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The EU's rotating Council Presidency

Symposium with José Manuel Barroso at Oxford University’s European Studies Centre

24.10.2007 · C·A·P

Held one week before the closing of the IGC, the symposium "Whither the EU's Shared Leadership? (Re)Assessing the Value of the European Union Council Presidency in the context of the 2007 IGC" aimed to reassess the value of the EU's rotating Council Presidency in light of the new Lisbon Treaty. Sponsored by the Helsinki Network for European Studies, the symposium took place at Oxford University's European Studies Centre and was convened by Kalypso Nicolaïdis and Simone Bunse. Participants included academics working on the EU's institutional reforms, Commission President José Manuel Barroso, as well as practitioners from the EU member states. The C·A·P was represented by Sarah Seeger.

Among the participants of the Symposium were Kalypso Nicolaidis, José Manuel Barroso, Timothy Garton Ash and Hartmut Meyer (above, from left to right).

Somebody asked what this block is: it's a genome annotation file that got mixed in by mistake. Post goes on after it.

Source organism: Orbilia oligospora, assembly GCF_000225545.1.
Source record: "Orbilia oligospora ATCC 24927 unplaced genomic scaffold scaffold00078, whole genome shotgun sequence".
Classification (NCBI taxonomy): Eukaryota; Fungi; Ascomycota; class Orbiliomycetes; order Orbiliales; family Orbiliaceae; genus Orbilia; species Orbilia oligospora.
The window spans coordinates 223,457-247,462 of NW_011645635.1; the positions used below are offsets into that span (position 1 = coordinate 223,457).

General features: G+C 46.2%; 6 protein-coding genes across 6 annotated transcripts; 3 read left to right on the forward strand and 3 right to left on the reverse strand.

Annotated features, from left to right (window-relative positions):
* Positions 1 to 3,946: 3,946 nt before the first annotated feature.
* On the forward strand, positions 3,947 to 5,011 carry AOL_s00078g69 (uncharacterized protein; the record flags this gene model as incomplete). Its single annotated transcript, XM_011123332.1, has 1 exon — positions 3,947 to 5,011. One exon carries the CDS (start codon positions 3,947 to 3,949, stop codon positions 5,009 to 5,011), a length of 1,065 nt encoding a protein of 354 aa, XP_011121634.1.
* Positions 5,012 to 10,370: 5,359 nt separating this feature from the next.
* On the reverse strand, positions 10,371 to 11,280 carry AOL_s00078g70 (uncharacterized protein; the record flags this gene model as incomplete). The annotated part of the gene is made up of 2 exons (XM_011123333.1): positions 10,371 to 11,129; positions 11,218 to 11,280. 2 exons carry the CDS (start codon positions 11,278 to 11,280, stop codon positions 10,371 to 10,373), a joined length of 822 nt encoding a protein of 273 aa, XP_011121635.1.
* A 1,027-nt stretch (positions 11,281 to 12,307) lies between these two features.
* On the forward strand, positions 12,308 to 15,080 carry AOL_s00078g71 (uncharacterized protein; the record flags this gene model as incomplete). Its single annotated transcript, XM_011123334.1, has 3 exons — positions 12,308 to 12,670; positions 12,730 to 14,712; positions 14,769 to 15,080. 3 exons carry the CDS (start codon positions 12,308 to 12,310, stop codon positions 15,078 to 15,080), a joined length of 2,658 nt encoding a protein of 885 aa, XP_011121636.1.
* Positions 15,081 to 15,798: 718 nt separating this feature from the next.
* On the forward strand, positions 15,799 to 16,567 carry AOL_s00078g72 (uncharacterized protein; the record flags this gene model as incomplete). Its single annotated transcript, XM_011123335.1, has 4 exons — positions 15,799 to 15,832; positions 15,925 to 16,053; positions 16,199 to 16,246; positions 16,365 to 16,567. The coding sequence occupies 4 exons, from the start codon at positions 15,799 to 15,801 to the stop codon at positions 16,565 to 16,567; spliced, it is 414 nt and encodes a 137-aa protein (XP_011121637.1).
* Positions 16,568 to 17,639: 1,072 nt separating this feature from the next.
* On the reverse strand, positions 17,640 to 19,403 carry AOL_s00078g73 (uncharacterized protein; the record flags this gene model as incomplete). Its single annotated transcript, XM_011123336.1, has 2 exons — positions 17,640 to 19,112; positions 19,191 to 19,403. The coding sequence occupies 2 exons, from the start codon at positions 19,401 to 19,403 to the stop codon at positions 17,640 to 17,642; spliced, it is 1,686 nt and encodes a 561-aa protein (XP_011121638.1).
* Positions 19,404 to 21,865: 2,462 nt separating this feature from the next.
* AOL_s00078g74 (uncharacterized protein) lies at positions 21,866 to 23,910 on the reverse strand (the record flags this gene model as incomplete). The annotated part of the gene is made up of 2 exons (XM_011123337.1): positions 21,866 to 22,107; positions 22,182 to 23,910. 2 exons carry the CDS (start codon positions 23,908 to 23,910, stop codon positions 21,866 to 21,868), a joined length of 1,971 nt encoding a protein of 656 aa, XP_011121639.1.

At the centre of the debates were the implications of the reform of the Council Presidency, in particular for the EU’s underlying principle of shared leadership. On the one hand, it was argued that the new provisions have the potential - particularly in external affairs - to foster greater continuity, efficiency and clearer political leadership and visibility on the global stage. Outside the foreign policy realm, on the other hand, several risks were highlighted. These included the potential challenge of coordination between the different Council levels and confusion over the precise division of tasks between the President of the European Council, the Presidency of the Council of Ministers, the President of the Commission and the High Representative of the Union for Foreign Affairs and Security Policy. Other concerns raised were the weakening of the logic of reciprocity which has underlied the EU’s bargaining dynamic, of the socialisation effect of rotation on national administrations and EU citizens, and of the principle of equality among Member States.

Commission President Barroso discussing the strengths and weaknesses of rotation in the Council.

The conclusions of the symposium were summarised in a paper titled "Some preliminary thoughts on minimizing risks and grasping opportunities".

See also

Sarah Seeger: Rotation in the Council – Bringing Citizens Closer to the EU? C·A·P Policy Analysis · 4 · 2007

Conference Programme

Conference Conclusions

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